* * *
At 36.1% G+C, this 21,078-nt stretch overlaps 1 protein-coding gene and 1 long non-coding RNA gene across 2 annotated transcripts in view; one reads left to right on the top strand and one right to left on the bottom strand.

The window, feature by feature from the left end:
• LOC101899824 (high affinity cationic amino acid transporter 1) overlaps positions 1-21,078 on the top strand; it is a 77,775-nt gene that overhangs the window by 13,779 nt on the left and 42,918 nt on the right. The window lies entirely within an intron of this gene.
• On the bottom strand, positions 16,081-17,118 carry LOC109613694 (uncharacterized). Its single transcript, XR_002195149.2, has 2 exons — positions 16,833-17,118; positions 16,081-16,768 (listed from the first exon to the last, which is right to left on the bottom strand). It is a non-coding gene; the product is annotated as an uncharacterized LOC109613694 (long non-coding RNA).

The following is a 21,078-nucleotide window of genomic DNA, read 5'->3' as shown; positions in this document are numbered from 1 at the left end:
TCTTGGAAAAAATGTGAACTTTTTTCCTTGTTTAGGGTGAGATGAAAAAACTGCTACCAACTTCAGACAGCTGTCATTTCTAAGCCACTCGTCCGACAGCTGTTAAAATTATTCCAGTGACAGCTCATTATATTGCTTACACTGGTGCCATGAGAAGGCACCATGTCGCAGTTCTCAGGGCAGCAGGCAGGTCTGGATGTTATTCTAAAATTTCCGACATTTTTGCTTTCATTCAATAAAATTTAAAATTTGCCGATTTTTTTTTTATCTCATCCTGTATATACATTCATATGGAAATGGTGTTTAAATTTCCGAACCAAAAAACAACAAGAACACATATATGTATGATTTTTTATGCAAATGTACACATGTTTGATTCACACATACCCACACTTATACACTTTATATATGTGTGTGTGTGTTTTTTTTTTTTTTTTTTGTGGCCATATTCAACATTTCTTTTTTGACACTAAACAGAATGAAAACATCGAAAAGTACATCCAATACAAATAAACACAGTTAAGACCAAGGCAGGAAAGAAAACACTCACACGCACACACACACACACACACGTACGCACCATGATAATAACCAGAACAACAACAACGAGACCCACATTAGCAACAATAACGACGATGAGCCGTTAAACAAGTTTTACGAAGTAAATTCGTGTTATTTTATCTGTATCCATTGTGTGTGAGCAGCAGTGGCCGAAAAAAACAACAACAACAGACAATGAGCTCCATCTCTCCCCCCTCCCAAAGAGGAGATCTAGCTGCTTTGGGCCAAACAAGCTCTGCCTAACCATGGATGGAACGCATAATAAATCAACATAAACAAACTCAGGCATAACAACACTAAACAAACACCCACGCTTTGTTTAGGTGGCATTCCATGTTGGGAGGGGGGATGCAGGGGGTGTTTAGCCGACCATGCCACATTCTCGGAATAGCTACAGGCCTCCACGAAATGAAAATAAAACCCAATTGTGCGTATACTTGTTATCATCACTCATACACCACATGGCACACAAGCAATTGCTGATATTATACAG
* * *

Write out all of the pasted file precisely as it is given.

At 36.1% G+C, this 21,078-nt stretch overlaps 1 protein-coding gene and 1 long non-coding RNA gene across 2 annotated transcripts in view; one reads left to right on the top strand and one right to left on the bottom strand.

The window, feature by feature from the left end:
• LOC101899824 (high affinity cationic amino acid transporter 1) overlaps positions 1-21,078 on the top strand; it is a 77,775-nt gene that overhangs the window by 13,779 nt on the left and 42,918 nt on the right. The window lies entirely within an intron of this gene.
• On the bottom strand, positions 16,081-17,118 carry LOC109613694 (uncharacterized). Its single transcript, XR_002195149.2, has 2 exons — positions 16,833-17,118; positions 16,081-16,768 (listed from the first exon to the last, which is right to left on the bottom strand). It is a non-coding gene; the product is annotated as an uncharacterized LOC109613694 (long non-coding RNA).

The following is a 21,078-nucleotide window of genomic DNA, read 5'->3' as shown; positions in this document are numbered from 1 at the left end:
TCTTGGAAAAAATGTGAACTTTTTTCCTTGTTTAGGGTGAGATGAAAAAACTGCTACCAACTTCAGACAGCTGTCATTTCTAAGCCACTCGTCCGACAGCTGTTAAAATTATTCCAGTGACAGCTCATTATATTGCTTACACTGGTGCCATGAGAAGGCACCATGTCGCAGTTCTCAGGGCAGCAGGCAGGTCTGGATGTTATTCTAAAATTTCCGACATTTTTGCTTTCATTCAATAAAATTTAAAATTTGCCGATTTTTTTTTTATCTCATCCTGTATATACATTCATATGGAAATGGTGTTTAAATTTCCGAACCAAAAAACAACAAGAACACATATATGTATGATTTTTTATGCAAATGTACACATGTTTGATTCACACATACCCACACTTATACACTTTATATATGTGTGTGTGTGTTTTTTTTTTTTTTTTTTGTGGCCATATTCAACATTTCTTTTTTGACACTAAACAGAATGAAAACATCGAAAAGTACATCCAATACAAATAAACACAGTTAAGACCAAGGCAGGAAAGAAAACACTCACACGCACACACACACACACACACGTACGCACCATGATAATAACCAGAACAACAACAACGAGACCCACATTAGCAACAATAACGACGATGAGCCGTTAAACAAGTTTTACGAAGTAAATTCGTGTTATTTTATCTGTATCCATTGTGTGTGAGCAGCAGTGGCCGAAAAAAACAACAACAACAGACAATGAGCTCCATCTCTCCCCCCTCCCAAAGAGGAGATCTAGCTGCTTTGGGCCAAACAAGCTCTGCCTAACCATGGATGGAACGCATAATAAATCAACATAAACAAACTCAGGCATAACAACACTAAACAAACACCCACGCTTTGTTTAGGTGGCATTCCATGTTGGGAGGGGGGATGCAGGGGGTGTTTAGCCGACCATGCCACATTCTCGGAATAGCTACAGGCCTCCACGAAATGAAAATAAAACCCAATTGTGCGTATACTTGTTATCATCACTCATACACCACATGGCACACAAGCAATTGCTGATATTATACAG